Bill Valentine watched from the bank, his Spey rod strung, line taut as a bowstring. Matthew Mendes, our 20-year-old guide, pointed me to the next run, 10 steps farther.
Articles that have appeared in the media about the Deschutes Basin and
the Deschutes River Conservancy.
Jan 04, 2010 - - December 24, 2009 - Bend Bulletin Promising Spring Chinook Season May Hit Deschutes
Anglers are eagerly awaiting what is projected to be the largest run of spring chinook salmon to enter the Columbia River since the construction of Bonneville Dam in the 1930s.
One word can make all the difference, especially in the complex and contentious field of water law.
Jan 04, 2010 - - November 21, 2009 - As silt gathers in Mirror Pond, Officials Unsure of Who’s in Charge of a Solutio
The dam that created Mirror Pond is also a big factor in the sediment buildup issue. The dam slows the movement of water and the sediment in it, which causes some of it to settle along the edges of the pond and build up over time. Experts also suggest that the sediment load in the Deschutes River, which is carried into Mirror Pond, is particularly high because of the rate at which water is released from Wickiup Reservoir.
State Sen. Chris Telfer, R-Bend, wants the state to drop a requirement that local irrigation districts help fish get across North Canal Dam, on Bend’s north side.
The Oregon Department of Fish and Wildlife should recognize this truth: Two small hydroelectric projects on local irrigation canals will benefit fish, not hurt them. So why punish the irrigation districts with a burdensome and unnecessary mandate?
For about a decade, the Deschutes River Conservancy, irrigation districts and water managers have been focusing on the middle stretch of the Deschutes River between Bend and Lake Billy Chinook — replacing open canals with pipes, leasing or buying water rights and doing other conservation projects to allow more water to be left in the river to improve fish habitat and water quality.
Last time Candace Baker went cross-country skiing, she had to drive up the Cascade Lakes Highway to the high-elevation Dutchman Flat Sno-park to find good snow.
A $1.7 million project that would create a safe floating passage and whitewater play area at the Colorado Avenue dam is back on the agenda this week for the Bend Park & Recreation District board.
The Deschutes River Conservancy has signed a contract with the Bureau of Reclamation to receive more than $3.6 million in federal stimulus funds over 24 months, according to the Bend-based organization.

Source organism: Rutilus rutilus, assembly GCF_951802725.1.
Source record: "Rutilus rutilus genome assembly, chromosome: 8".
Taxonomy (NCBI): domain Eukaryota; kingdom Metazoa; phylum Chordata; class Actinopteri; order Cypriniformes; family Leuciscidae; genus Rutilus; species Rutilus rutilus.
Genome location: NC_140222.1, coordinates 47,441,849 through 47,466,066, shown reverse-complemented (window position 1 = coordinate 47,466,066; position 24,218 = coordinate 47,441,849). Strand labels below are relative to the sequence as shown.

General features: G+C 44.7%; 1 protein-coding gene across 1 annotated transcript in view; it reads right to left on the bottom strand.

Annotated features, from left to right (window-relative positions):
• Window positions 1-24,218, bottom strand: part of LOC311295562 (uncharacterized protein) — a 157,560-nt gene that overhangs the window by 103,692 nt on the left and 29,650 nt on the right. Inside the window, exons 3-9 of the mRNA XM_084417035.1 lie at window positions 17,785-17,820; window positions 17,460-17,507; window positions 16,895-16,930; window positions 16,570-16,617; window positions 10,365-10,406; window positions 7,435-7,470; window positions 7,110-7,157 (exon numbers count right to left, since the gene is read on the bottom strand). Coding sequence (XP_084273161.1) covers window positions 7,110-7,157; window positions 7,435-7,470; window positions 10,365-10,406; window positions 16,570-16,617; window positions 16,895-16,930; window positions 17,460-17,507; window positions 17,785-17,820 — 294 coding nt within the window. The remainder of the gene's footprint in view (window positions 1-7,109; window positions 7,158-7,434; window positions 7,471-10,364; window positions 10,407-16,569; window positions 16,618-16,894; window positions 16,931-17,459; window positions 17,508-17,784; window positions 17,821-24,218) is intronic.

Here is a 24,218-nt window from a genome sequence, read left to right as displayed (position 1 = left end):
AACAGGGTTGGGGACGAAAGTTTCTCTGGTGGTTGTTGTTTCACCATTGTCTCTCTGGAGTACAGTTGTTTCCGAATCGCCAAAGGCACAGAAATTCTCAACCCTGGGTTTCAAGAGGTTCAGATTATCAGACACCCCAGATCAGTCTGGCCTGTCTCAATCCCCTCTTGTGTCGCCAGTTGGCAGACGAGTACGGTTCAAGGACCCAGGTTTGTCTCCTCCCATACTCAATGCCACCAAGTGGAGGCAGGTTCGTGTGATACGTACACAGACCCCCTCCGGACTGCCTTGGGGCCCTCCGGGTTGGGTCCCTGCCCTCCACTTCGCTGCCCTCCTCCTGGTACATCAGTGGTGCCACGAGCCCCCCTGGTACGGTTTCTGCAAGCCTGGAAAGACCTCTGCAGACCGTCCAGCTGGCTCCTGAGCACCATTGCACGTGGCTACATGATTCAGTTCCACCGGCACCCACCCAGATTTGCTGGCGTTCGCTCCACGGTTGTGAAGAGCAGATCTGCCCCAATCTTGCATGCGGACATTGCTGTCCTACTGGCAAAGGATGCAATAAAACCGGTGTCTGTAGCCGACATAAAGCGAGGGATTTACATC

A group of irrigation districts, tribes, and city and county governments that wants to boost its political clout on water issues in the Deschutes River Basin took the first step toward that goal Monday, when group members discussed their plans for future work.
Lawrence Martin remembers from his boyhood how Evans Creek flowed like an artery in the Rogue River Valley — a deep, cold stream that gave life to salmon, steelhead and other species.
Oct 04, 2009 - - October 2, 2009 - Bend Bulletin Region Nears Water Supply Limit, Lobbies For A Solution
The Deschutes Water Alliance, a group of regional water users, wants to avoid a growth moratorium caused by an overtaxed water supply with help from state lawmakers and Congress.
Jim Mead has set out to accomplish something monumental to help restore streamflow and improve water quality in the Deschutes River and its tributaries.
Sep 16, 2009 - - September 13, 2009 - Bend Bulletin Fish Reintroduction: The Work, The Money And The Risks
More than two dozen projects in the Whychus, Metolius and Crooked River basins are in the works to make the area more fish-friendly. The long-term goal is to eventually have about 1,000 steelhead and 1,000 chinook return each year.
Want some good news? You’ll find it in the graph above, which shows what’s been happening over the last several years in the section of the Deschutes River downstream from Bend. That’s the stretch that nearly ran dry every summer until the late 1990s.
Jul 08, 2009 - - July 3, 2009 - Bend Bulletin How We’ve Reached Where We Are On Deschutes Water Rules
A decade ago, so little water flowed in the Middle Deschutes some summer months that trout died when the shallow water warmed up.
Central Oregon may consider itself a leader in craft beer, but local officials can’t help but envy the Umatilla River Basin when it comes to another liquid.
The Deschutes River Conservancy hosts an event featuring food, fly-fishing lore, an auction, drinks, dinner and speaker Brian O’Keefe.
A central Oregon stream will have more water in the summer months thanks to a deal brokered by a group in Bend.